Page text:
Which Azure Region is the Best?

When looking at hosting on Azure, the first question you’ll undoubtedly have is which region is the best? The fact of the matter is there are some 26 different regions you can host in Azure and not all regions are equal.  Here’s a quick 5 step approach to help you decide which Azure Region is the best for you.

 

#1) Determine if you have Data Sovereignty issues

Some areas of the world have special rules related to data sovereignty and have to store specific data in specific geographic regions. You’ll want to know if you’re impacted with this first and foremost.  For the sake of this article though we’ll assume you’re looking to host in the United States and have no issues with data sovereignty.

#2) Determine Latency to Your Region

Each of these Azure regions will be found in a different geography, and while data travels at the speed of light, there is still latency that occurs. Latency is the time it takes for your information (think your requests, your files, your input, etc.datacenter) to travel from your location to the location in the cloud.  At Applied Innovations we strategically picked the NAP of the Americas to host our own cloud because it was so well connected (over 60 different Tier-1 carriers and something like 60% of the traffic routed to Europe passes through our data center.. note these numbers are recollection at the moment and accurate data can be found on the NAP’s website).

With Azure you’ll want to test the latency to the regions you’re interested in to help narrow down the choices. A great tool for this can be found at http://azurespeedtest.azurewebsites.net/. This little site allows you to quickly test latency to several different Azure regions and as you can see from the results below for our office location East US followed by North Central US and South Central US are probably the best for our office connectivity.

latency to the AppliedI azure office

If however we’re looking to connect from our datacenter, in the NAP of the Americas, you’ll see that our connectivity changes

azure latency to appliedi datacenter

Where we have 28 milliseconds of latency to the Azure CDN (that’s because Microsoft has a CDN node in the same datacenter) and sub 100 milliseconds to pretty much all of the US and Canada (again because of the amazing connectivity in our datacenter, see I wasn’t just bragging).

So in my case with solid connectivity to the office and the datacenter I would look at East US, South Central US and North Central US for my regions. Now on to step #3.

#3 What Azure Services Do I Wish To Consume

Next we need to consider what Azure services and what VM sizes I wish to consume in my Azure account as you see not all services and VM sizes are available in all regions.  This can quickly be viewed here: https://azure.microsoft.com/en-us/regions/services/ as seen below:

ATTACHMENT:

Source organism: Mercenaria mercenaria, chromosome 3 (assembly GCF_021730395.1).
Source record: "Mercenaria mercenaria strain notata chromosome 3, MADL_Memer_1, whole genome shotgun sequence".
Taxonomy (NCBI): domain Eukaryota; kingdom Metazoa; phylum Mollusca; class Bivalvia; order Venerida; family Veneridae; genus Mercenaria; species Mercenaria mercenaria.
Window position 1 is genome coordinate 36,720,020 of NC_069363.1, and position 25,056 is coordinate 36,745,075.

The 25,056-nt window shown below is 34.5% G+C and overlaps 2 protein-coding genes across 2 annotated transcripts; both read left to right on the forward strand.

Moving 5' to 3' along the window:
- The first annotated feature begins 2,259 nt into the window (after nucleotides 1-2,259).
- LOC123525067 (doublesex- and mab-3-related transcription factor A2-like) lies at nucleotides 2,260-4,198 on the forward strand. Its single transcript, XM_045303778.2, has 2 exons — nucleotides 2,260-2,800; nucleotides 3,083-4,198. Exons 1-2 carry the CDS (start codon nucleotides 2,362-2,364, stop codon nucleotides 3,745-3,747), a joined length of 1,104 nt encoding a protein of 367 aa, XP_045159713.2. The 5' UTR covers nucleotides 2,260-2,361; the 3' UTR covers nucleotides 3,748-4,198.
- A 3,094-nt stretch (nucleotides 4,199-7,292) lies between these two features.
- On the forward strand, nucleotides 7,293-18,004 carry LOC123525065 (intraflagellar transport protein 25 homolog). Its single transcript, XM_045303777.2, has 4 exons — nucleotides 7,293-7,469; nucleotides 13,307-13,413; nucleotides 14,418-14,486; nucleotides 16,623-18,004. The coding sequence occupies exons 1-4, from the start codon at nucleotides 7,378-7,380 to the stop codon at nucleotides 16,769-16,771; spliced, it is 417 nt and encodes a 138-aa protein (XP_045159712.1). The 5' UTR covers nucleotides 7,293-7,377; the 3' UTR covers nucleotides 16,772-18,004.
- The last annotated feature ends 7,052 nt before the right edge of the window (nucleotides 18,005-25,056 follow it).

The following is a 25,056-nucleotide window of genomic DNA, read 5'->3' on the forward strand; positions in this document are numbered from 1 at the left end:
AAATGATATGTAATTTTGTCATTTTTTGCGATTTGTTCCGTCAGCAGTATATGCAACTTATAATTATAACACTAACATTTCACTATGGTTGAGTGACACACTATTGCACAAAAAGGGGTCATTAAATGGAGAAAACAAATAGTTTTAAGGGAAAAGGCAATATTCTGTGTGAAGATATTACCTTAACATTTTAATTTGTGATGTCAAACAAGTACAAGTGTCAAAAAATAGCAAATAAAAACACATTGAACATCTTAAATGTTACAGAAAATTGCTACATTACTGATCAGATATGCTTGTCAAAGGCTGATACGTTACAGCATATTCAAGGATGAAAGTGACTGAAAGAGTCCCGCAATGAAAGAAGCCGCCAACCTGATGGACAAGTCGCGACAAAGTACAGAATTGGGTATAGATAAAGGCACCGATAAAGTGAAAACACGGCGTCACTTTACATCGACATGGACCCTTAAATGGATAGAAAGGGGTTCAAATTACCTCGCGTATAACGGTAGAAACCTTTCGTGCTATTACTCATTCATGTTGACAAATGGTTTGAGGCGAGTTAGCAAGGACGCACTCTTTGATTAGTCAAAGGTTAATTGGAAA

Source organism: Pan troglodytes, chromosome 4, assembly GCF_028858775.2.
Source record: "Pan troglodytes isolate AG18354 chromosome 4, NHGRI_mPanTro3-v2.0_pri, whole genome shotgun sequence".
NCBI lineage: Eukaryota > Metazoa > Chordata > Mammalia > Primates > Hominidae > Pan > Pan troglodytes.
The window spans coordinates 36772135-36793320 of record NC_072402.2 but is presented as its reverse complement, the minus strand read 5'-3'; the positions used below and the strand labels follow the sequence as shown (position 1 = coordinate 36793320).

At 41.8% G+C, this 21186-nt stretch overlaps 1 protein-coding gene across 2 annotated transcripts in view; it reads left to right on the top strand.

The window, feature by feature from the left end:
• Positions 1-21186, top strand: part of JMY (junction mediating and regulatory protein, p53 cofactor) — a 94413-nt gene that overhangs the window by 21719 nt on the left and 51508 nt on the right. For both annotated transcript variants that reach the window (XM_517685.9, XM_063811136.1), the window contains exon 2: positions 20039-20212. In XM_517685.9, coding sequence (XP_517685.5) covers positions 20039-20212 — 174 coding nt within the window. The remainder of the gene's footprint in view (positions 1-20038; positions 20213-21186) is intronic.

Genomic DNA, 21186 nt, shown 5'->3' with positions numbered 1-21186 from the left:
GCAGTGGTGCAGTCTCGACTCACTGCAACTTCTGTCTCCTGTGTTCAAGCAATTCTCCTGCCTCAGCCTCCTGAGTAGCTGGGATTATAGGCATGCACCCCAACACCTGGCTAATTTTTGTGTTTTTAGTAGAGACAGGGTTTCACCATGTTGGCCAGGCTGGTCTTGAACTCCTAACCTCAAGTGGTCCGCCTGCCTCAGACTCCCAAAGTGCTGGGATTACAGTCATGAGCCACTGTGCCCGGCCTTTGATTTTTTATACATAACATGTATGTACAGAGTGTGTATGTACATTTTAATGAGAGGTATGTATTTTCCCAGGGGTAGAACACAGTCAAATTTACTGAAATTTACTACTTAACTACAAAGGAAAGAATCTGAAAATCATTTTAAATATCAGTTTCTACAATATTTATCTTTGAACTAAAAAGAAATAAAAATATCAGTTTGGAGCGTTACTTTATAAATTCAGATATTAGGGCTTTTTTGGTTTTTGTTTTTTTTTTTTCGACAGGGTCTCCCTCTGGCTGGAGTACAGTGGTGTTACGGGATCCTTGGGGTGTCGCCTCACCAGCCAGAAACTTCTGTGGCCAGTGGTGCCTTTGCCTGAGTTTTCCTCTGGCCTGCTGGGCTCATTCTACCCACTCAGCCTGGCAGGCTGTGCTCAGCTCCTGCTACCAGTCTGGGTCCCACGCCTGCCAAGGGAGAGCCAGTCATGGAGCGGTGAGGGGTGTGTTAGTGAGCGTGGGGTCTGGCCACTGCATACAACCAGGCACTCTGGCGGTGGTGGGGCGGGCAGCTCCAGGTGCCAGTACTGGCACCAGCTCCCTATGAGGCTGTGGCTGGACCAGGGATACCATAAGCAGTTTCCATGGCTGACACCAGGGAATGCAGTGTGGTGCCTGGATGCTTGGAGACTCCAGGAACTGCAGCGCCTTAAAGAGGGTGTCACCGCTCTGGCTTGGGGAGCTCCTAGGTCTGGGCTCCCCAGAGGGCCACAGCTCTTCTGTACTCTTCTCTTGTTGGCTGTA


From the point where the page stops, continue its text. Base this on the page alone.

azure services available in various regions

So from that image you can see if I wanted to deploy a Godzilla class VM (G Series was referred to as Godzilla series because of the sheer size at the time of launch with 32 vCPU, 448GB of memory and 6.59TB of local storage (yeah I’m betting your workload would fit in there just fine) but if I needed a Godzilla VM aside from needing nearly $7000/month to run it I’d need to be in either East US 2 or West US.  So let’s assume that’s what I want to run and now my datacenter options are restricted to either of those two datacenters.  If we go back to the latency it could be a toss up between the two so now on to item #4 of our decision as to where to host our Azure VM.

#4) Location, Location, Location!

Okay, I was going to say “Price, Price, Price” but everyone knows in real estate it’s “Location, Location, Location” and in the case of Azure Location and Price go hand and hand together. Here’s something you probably didn’t realize but some regions in Azure are more expensive than others! Say what?!?! Yep, some regions you’ll pay a premium for the same VM.  So let’s fire up the Azure pricing calculator at: https://azure.microsoft.com/en-us/pricing/calculator/ and let’s see what this VM is going to cost me.

In Azure East US 2 my G5 (Godzilla!) is going to cost $6321.60/month according to the calculator:

cost of a G5 vm in azure east us 2 region

Yet if we tick the “region” drop down and start to check other regions then we find in West US it’s $6948/month:

azure costs for g5 in west us region

And if for some reason we wanted to move that VM over to Japan East region it would only cost $7371.36/month!

cost of g5 vm in Japan East Azure region

#5 Make Smart Choices When Picking Your Azure Regions

So there you have it. Four quick tips to help you pick the best region for your workloads when running on Azure. Now if you think this whole moving to Azure thing is complicated, well you’re right.  That’s why Applied Innovations started supporting Azure several years ago before it launched the Azure IaaS offerings and that’s why we’re a great choice to help your business as you start looking for an Azure Consulting Partner and that’s our #5 Tip, go to Azure with Applied Innovations. Feel free to reach out and we’ll be happy to help and if you have your own tips to add please leave them in the comments below. We’re always working to improve our offerings.

About the Author

Jess Coburn

It's Jess's responsibility as CEO and Founder of Applied Innovations to set the direction of Applied Innovations services to ensure that as a company we're consistently meeting the needs of our customers to help drive their success. In his spare time, Jess enjoys many of the things that made him a geek to begin with. That includes sexy new hardware, learning new technology and even a videogame or two! When you can’t find him at the office (which admittedly is rare), you’ll likely find him at the grill or in front of his smoker getting ready for some lip-smacking ribs to enjoy with his wife and two kids.